The destruction of Mycenaean palatial centers or Canaanite cities for example, may well in part have been perpetrated by mutinous foot soldiers, and other local inhabitants as these top-down civilizations weakened. But it’s not likely that the conflict came entirely from people already living inside these states. In any case, as Cline points out “many civilizations have successfully survived internal rebellions, often even flourishing under a new regime.”
International Conflicts and Wars
We know from the surviving writings, some of which we’ve mentioned already, that conflicts came and went, treaties were created and broken, economic embargoes enforced, and diplomatic relationships destroyed or created; that wars were fought, won and lost, causing continuous movement within the globalized economy of the Late Bronze Age. The Hittite Empire flourished and reached its apex during the Late Bronze Age—beginning in the fifteenth century and lasting until the early decades of the twelfth century BCE. The Mitannians were weakened by the Hittites and finally destroyed by the Assyrians, who by 1207 BCE had played an important role in the region for two hundred years. In the last quarter of the thirteenth century, the Assyrians extended their empire westward, annexing much of the Hittite empire, and initiating its decline.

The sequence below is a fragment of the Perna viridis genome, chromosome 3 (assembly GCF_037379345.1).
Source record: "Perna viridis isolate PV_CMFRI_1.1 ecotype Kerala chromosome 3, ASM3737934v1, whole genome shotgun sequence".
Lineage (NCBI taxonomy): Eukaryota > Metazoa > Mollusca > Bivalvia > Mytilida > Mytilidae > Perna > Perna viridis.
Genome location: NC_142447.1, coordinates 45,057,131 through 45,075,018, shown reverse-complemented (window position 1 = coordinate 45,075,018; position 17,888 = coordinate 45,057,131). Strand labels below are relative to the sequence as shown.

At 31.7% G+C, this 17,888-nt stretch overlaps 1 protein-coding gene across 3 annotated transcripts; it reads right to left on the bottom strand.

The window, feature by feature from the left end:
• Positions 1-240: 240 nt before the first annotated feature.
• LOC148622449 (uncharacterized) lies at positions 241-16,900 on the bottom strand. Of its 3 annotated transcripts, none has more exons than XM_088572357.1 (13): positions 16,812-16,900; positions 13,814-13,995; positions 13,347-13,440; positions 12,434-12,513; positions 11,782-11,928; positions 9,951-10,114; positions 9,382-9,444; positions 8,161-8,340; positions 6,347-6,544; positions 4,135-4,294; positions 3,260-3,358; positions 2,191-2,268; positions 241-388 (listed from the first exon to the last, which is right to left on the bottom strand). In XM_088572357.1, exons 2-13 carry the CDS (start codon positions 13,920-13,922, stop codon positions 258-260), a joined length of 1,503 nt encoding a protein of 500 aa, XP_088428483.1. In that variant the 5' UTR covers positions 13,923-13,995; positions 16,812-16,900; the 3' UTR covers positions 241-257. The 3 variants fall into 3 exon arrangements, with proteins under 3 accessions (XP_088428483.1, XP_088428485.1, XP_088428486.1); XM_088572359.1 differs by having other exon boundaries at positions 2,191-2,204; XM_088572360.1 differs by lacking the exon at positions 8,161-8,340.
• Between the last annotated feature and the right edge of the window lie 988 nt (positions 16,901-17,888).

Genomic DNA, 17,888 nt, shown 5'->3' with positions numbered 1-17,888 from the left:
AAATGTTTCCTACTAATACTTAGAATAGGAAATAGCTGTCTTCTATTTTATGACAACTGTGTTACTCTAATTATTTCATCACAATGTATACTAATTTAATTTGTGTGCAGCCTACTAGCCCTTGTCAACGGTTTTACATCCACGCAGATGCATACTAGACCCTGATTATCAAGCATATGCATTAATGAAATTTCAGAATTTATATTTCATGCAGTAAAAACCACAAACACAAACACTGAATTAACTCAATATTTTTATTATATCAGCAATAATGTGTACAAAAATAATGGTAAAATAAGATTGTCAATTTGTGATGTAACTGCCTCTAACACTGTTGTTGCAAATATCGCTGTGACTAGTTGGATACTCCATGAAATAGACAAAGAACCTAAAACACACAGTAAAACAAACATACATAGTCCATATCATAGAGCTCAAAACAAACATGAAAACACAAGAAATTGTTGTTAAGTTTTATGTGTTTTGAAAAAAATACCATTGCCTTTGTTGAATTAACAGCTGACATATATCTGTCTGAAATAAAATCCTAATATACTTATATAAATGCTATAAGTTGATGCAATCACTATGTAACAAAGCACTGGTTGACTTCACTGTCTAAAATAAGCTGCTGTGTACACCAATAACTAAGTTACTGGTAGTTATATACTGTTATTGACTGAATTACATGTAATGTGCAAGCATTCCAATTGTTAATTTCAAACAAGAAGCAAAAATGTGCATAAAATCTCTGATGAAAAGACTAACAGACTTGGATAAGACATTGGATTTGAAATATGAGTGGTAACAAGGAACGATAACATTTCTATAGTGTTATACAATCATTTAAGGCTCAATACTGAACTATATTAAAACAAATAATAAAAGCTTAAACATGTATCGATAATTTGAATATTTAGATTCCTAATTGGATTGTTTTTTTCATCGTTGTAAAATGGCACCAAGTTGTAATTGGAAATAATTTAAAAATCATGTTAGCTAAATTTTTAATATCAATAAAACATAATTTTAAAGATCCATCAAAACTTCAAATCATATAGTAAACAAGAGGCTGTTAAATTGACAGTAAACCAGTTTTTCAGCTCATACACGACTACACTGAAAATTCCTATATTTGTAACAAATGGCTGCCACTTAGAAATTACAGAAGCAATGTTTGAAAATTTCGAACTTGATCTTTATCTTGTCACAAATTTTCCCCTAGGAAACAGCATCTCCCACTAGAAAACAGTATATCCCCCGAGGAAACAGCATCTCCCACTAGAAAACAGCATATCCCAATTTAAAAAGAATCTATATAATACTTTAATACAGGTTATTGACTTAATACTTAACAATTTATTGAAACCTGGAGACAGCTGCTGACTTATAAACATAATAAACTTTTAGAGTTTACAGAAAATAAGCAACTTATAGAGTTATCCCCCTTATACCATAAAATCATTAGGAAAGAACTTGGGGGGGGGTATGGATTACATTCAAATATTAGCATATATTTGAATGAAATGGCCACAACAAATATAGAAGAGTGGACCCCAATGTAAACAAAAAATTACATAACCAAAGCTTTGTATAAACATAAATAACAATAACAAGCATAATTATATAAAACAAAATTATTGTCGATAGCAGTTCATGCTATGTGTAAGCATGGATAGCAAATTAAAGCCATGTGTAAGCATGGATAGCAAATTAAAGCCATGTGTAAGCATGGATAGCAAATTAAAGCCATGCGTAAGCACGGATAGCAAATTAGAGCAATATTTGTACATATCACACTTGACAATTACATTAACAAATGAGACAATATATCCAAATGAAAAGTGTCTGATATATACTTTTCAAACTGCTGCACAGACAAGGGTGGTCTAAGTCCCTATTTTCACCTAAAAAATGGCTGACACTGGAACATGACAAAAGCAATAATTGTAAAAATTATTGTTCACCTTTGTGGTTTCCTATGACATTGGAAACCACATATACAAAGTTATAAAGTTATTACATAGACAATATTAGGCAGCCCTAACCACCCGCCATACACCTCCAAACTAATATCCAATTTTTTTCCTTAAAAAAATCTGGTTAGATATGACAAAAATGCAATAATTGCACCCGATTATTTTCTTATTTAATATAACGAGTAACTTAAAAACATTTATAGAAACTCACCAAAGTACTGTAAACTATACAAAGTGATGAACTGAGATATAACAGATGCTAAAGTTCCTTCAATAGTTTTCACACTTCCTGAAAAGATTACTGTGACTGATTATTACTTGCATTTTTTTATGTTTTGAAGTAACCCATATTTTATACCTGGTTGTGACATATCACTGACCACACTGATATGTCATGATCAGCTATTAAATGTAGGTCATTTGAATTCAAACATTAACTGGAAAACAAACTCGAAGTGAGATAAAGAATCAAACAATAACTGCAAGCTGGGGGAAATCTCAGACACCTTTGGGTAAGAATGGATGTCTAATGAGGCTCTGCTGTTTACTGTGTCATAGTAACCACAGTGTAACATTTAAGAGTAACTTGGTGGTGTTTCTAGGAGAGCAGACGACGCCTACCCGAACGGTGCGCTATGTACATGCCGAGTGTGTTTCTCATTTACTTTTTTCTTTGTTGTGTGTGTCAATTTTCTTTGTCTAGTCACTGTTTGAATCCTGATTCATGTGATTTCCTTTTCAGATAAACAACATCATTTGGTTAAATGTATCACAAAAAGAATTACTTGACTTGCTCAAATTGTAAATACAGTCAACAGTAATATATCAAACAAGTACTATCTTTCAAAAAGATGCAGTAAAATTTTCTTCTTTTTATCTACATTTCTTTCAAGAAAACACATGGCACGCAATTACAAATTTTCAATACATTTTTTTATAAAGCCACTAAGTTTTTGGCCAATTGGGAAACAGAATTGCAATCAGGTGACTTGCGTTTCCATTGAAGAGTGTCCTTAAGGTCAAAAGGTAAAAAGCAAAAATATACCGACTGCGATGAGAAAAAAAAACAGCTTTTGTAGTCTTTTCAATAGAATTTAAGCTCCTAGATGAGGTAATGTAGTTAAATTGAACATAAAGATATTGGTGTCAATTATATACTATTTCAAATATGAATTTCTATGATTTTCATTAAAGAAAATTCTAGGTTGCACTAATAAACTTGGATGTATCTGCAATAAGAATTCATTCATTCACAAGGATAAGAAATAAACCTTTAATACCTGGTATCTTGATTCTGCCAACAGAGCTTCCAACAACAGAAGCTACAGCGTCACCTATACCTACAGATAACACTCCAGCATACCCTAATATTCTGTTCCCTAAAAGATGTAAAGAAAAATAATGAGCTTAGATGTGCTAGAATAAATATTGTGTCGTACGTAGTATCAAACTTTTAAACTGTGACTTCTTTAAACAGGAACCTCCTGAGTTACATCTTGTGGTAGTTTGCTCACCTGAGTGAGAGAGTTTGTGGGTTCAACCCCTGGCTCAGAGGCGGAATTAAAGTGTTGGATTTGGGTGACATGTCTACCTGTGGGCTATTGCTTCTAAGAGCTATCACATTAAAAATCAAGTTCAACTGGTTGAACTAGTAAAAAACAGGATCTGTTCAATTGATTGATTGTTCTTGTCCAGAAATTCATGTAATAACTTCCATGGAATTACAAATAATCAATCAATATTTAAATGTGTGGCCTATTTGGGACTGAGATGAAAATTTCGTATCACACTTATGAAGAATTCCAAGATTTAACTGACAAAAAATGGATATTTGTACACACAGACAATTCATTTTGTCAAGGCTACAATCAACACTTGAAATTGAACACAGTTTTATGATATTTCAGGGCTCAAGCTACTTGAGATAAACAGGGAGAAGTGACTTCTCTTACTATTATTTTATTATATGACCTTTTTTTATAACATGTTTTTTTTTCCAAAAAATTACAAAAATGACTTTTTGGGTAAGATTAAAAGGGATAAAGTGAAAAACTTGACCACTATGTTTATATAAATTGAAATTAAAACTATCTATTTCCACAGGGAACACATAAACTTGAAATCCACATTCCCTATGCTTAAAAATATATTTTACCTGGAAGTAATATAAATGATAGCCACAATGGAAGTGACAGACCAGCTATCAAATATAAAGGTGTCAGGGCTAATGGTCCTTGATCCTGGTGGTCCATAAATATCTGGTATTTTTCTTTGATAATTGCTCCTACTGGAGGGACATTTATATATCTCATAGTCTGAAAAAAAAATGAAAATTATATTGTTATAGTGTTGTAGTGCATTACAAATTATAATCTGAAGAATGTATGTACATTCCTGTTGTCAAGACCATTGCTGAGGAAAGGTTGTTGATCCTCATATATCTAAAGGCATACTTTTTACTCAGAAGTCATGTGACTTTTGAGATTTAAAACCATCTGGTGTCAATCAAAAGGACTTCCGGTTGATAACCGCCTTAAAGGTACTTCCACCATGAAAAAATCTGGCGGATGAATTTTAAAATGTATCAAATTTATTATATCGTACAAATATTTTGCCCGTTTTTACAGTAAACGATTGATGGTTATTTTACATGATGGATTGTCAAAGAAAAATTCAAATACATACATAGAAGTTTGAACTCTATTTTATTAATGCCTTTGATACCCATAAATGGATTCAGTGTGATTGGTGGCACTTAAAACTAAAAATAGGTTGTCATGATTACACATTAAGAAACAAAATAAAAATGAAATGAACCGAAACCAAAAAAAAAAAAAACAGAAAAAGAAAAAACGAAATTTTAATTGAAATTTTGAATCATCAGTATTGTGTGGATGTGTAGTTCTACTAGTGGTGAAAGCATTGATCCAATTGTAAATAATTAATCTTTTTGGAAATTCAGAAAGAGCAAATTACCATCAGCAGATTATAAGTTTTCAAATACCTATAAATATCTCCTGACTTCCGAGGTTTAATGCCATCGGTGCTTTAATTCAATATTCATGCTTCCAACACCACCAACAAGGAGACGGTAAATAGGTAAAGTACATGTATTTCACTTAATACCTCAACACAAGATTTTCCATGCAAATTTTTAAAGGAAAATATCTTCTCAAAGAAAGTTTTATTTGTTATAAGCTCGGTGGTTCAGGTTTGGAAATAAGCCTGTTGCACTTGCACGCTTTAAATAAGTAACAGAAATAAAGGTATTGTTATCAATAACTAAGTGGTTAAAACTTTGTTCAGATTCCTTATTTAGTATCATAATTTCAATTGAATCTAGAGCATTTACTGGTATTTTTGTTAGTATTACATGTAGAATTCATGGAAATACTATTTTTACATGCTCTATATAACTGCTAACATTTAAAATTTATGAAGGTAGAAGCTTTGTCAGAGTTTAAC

The Sea Peoples and Pirates; Refugees and Other Migrating Communities
For a long time the demise of the Bronze Age civilizations was thought to have been the result of invasions by the “Sea Peoples,” a term coined by the French Egyptologist Emanuel de Rougé in 1885 to describe what is now thought to have been diverse groups of raiders, soldiers, mercenaries and refugees from different countries and cultures.